I chose TCP port 50001 as it is out of the range of any 'well known' ports, basically just to test the connection works. I did try 8080 and 80 too, just in case I was outside of a TCP/UDP port range and thus being block if Telecom NZ is firewalling inbound connections ?????

Using an Internet sourced public address (not local LAN) one can then test the connectivity and see if the port (connection) can be established or if it's still being blocked.

The only reason I'm doing this is cause I don't have a VPN server on my NAS....yet.

Which means someone may be able to head off the next post if they're happy that VPN tunnels (OpenVPN TCP/UDP port 1194) is supported through the Telecom broadband network. AND even better if they've tunnelled through a Telecom  TG585 V8 modem/router.

I'm using the Telecom NZ TG585 V8 modem/router cause.... it's free, as I have a Linksys E4200 router and other routers supporting my LAN behind the Telecom TG585 V8 modem/router.

I have set the Telecom jobbie up as a 2 host link to the E4200 and configured the TG585 WiFi (which will normally be disabled - 65Kbps 802.11n is a nice touch) on another 126 host LAN (with DHCP) in case I need a quick pre-configured pop out of my local network, thus bypassing my internal routers/network. (Impressed the TG585 V8 supports multiple sub-networks on the LAN)

So as you can see, I'm effectively only using the Telecom TG585 V8 to tunnel/route/port forward through to get to my LAN. After all it was free and I might as well make use of it if it's up to the job.

 

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Uber Geek
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  Reply # 506228 14-Aug-2011 12:56
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Dynamic DNS and port forwarding are two completely different things.

It sounds like you might be doing double NAT. You need to get rid of that and use PPP forwarding/(half) bridge mode to one of your other routers so that port forwarding will work properly.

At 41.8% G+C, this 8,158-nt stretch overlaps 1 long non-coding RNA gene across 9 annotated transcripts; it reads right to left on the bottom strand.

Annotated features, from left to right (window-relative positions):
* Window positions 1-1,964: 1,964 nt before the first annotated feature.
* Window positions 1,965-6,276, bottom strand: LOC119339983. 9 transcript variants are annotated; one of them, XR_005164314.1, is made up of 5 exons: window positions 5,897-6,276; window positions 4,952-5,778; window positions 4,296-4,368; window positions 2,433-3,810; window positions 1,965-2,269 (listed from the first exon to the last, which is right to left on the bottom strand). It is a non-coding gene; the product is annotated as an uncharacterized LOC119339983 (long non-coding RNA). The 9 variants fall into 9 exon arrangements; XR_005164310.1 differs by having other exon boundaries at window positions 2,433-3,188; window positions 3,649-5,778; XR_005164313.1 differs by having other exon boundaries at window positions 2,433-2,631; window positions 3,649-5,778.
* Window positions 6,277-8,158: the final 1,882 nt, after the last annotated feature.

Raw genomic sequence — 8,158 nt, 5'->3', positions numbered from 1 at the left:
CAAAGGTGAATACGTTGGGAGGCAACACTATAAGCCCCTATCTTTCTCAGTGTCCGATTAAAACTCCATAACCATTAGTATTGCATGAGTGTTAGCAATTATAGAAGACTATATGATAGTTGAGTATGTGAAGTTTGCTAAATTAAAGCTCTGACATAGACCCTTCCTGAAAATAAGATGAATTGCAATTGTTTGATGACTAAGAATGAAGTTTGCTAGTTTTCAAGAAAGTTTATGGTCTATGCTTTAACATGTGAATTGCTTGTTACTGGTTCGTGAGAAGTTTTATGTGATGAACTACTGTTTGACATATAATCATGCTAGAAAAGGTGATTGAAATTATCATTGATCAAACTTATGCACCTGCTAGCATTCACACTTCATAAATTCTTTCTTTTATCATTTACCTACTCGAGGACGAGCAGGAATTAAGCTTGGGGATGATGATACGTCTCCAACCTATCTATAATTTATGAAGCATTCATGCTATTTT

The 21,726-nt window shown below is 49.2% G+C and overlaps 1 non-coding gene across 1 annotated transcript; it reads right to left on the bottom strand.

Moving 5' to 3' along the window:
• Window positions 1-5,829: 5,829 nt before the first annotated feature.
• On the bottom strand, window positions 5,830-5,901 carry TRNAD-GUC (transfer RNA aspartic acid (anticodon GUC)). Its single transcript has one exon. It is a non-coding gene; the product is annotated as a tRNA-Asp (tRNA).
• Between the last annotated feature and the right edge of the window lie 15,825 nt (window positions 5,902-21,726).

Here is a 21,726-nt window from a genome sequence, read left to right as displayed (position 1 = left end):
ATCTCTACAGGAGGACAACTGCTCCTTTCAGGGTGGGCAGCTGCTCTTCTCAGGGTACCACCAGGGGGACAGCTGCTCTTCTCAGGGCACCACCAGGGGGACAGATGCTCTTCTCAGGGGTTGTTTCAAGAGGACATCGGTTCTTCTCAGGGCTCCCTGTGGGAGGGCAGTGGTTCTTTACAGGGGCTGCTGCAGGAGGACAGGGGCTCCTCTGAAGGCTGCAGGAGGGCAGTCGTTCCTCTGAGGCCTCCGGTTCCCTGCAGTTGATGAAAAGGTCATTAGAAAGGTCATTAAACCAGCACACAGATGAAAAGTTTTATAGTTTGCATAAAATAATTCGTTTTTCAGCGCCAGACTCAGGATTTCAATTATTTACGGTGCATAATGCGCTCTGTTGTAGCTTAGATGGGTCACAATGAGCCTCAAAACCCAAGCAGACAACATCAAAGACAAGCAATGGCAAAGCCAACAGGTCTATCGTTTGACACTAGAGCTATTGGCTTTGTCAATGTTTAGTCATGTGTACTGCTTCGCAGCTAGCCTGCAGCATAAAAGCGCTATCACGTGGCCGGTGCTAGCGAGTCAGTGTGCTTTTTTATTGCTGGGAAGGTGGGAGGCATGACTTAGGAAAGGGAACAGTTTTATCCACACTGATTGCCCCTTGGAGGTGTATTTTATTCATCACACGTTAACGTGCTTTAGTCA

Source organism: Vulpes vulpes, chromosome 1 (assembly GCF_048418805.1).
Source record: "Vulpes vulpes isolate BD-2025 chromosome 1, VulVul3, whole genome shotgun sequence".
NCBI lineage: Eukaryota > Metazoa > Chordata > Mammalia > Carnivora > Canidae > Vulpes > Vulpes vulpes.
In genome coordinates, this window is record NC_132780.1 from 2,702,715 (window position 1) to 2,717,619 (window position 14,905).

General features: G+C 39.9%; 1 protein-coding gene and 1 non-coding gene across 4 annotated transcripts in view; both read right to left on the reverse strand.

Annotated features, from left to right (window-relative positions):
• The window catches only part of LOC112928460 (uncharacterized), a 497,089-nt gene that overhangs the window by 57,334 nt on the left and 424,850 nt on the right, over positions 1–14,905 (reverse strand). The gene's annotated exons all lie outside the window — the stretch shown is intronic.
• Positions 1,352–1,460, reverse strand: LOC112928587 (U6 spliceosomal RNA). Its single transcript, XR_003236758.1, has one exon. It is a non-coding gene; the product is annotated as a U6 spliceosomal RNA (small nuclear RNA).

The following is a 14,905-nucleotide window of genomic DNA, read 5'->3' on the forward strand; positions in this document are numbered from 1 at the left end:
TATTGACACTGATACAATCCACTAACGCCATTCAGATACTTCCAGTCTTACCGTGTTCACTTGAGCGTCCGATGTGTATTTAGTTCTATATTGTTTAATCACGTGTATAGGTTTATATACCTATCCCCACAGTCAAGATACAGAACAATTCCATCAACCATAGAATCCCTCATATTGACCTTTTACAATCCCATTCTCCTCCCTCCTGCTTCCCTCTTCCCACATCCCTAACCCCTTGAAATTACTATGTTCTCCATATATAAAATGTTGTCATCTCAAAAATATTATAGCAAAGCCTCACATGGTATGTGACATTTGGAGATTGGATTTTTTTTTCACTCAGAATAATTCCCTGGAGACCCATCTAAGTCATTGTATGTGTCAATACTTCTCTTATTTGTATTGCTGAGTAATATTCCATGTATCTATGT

Goto dyndns.com and sign up for a free dyndns subdomain, you can then use that to get to your router/LAN from outside of it.
Then setup port forwarding to the LAN IP that your NAS is on.



208 posts

Master Geek


  Reply # 506262 14-Aug-2011 14:27
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I must not be very good at explaining things. Smile

Yes effectively I'm attempting to Network Address Translation (NAT) an address from the Public IP address space to the Private IP address space.

So simple explanation.

I have a Network Attached Storage (NAS) box.

I want to connect to my NAS box from the Internet.

The Internet has 'public' IP addresses which for the most are static.

I have an ISP broadband connection provided by Telecom NZ which gives me a Dynamic 'public' IP address that may or may not remain the same for some time.

My local LAN addresses are in the 'private' IP Address space 10.0.0.0 for augment sake.

I know about Dynamic Domain Name Service (DDNS)  that part works.

So lets forget about DDNS for the moment.

Is it possible to connect to myNas.dynDNS-home.com:8080 ?????? via the Telecom NZ broadband network and/also using a Telecom TG585 V8 ?????

I've set up 8080 in the 'New Game or Application' menu of the TG585 and assigned it to my LAN (Ethernet) port.

My Linksys E4200 router 'maps' the TCP port 8080 to the IP address of the NAS box which completes the 'pipe'.

This should effectively 'map' the 'public' IP address 122.59.1.1:8080 to the private IP address of 10.0.1.1:8080

BUT it doesn't. It's telling me access denied. Which indicates this is being blocked somewhere...Telecom NZ??????